Reactions after Maduro’s “Great Victory” in Venezuela


US applies new sanctions: Venezuela, increasingly isolated after elections

Nicolas Maduro received a little more than half of the votes he expected. But since he practically did not have an opponent, after disqualifying the leading opposition figures, he won with 68% of the votes. Photo: Miguel Gutierrez EFE /

HAVANA TIMES – Venezuela is increasingly isolated internationally after numerous countries refused to recognize the results of the elections held on Sunday.  Likewise, US president Trump  signed an executive order to limit the capacity of the Maduro government to sell off the country’s assets.

The measure by the US came a day after the elections in which Maduro was re-elected, virtually unopposed, and whose results the European Union had promised to ignore even before its conclusion.

In addition, the Lima Group, made up of important American countries such as Canada, Mexico and Brazil, decided to “reduce the level of diplomatic relations with Venezuela” and call home for consultations their respective ambassadors in Caracas.

Maduro did receive congratulations and support from his closest allies, Cuba, Bolivia and Nicaragua. The following are the country by country reactions to his reelection through 2025.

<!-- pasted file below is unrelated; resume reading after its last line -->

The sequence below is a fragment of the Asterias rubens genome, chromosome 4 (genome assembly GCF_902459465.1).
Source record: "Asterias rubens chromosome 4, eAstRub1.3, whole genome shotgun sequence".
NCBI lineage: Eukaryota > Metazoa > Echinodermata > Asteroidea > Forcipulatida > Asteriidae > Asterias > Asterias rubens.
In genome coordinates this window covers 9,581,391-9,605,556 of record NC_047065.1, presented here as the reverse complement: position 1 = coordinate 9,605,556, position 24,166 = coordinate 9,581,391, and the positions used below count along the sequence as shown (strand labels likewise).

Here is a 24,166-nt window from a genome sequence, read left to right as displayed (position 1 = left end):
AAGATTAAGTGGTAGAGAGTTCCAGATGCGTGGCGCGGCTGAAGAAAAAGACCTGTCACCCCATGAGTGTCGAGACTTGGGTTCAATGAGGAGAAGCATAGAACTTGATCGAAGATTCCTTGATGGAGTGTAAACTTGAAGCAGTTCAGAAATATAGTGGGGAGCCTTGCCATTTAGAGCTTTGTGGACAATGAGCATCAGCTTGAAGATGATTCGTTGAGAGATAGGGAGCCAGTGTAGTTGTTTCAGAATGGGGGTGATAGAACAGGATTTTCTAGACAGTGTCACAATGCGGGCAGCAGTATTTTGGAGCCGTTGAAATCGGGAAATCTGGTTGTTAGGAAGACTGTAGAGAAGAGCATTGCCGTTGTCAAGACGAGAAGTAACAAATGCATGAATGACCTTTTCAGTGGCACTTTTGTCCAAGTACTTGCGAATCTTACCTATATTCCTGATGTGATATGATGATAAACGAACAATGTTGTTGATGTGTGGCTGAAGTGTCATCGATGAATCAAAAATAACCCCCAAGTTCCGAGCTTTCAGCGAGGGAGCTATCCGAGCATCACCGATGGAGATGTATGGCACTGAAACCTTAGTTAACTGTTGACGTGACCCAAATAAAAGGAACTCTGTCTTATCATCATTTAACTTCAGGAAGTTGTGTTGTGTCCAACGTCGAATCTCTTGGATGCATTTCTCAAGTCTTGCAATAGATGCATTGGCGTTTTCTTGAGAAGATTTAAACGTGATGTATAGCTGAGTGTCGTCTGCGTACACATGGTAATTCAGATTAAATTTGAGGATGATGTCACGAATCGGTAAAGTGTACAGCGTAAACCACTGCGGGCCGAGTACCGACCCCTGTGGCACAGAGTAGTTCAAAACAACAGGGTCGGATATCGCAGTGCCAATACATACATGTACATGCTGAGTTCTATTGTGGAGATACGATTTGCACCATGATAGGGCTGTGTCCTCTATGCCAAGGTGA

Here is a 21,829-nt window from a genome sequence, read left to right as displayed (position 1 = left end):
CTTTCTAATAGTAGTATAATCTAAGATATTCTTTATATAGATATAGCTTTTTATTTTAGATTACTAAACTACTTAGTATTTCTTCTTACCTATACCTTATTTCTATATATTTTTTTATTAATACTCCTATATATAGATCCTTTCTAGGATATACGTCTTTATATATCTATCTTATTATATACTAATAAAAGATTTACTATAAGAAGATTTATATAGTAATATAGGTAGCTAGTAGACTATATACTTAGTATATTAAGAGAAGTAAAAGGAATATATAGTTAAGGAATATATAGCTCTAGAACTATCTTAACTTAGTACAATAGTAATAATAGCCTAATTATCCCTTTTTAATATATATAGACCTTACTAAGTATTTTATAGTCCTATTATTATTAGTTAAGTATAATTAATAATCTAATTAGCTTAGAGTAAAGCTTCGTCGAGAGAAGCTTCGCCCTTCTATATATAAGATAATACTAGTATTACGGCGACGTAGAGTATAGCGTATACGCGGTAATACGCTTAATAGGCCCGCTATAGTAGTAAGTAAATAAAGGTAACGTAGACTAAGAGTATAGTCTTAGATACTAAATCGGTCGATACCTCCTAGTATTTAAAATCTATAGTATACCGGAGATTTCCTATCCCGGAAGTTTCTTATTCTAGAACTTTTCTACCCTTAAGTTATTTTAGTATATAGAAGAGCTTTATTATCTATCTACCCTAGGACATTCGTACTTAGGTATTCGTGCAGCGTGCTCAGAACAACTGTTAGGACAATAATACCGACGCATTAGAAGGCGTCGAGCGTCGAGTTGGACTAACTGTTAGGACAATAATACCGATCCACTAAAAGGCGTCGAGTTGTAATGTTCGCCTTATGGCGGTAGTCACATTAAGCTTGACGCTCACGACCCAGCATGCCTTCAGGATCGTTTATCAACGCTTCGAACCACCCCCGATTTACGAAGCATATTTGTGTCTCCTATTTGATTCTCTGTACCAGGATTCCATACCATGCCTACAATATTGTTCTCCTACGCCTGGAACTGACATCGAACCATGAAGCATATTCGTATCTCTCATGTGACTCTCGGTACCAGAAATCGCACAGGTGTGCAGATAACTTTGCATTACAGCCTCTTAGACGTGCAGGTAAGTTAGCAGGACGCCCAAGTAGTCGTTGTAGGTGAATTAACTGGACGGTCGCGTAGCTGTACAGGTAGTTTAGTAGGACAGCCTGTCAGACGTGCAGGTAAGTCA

USA: The executive order signed by Trump that limits the Venezuelan government’s ability to sell state assets includes a ban on US citizens and businesses from buying all kinds of debt from the Maduro government, among other assets.

Shortly before, the Secretary of State, Mike Pompeo, said in a statement: “These so-called ‘elections’ are an attack on the constitutional order and an affront to the tradition of democracy in Venezuela.” For his part, Vice President Mike Pence said the elections were a “farce.” He also warned that his country will not be “passive” while Venezuela “falls apart.”

LIMA GROUP: The members of the Lima Group (Mexico, Canada, Brazil, Chile, Colombia, Costa Rica, Guatemala, Guyana, Honduras, Argentina, Panama, Paraguay, Peru and Saint Lucia) agreed to call their respective ambassadors in Caracas home for consultations.

The Ministry of Foreign Affairs of Mexico indicated that he will alert the financial sector in his country about “the risk” of carrying out operations with the Government of Maduro without the endorsement of the National Assembly, and announced that Mexico will reduce “to a minimum “Bilateral cooperation activities,” including military “.

The Brazilian government, meanwhile, “deeply regrets that the Venezuelan government has ignored the repeated calls of the international community to hold free, fair, transparent and democratic elections,” said a statement issued by the Ministry of Foreign Affairs.

The Colombian government noted “the lack of international standards for a free and fair democratic process.” Foreign Minister, Maria Angela Holguin, described as a “sad situation” that masses of Venezuelans move around the continent seeking refuge.

Chilean president Sebastian Pinera, insisted on his previous criticisms. From Valparaiso, he said the results “do not represent the true feeling of the free and sovereign opinion of the people of Venezuela.”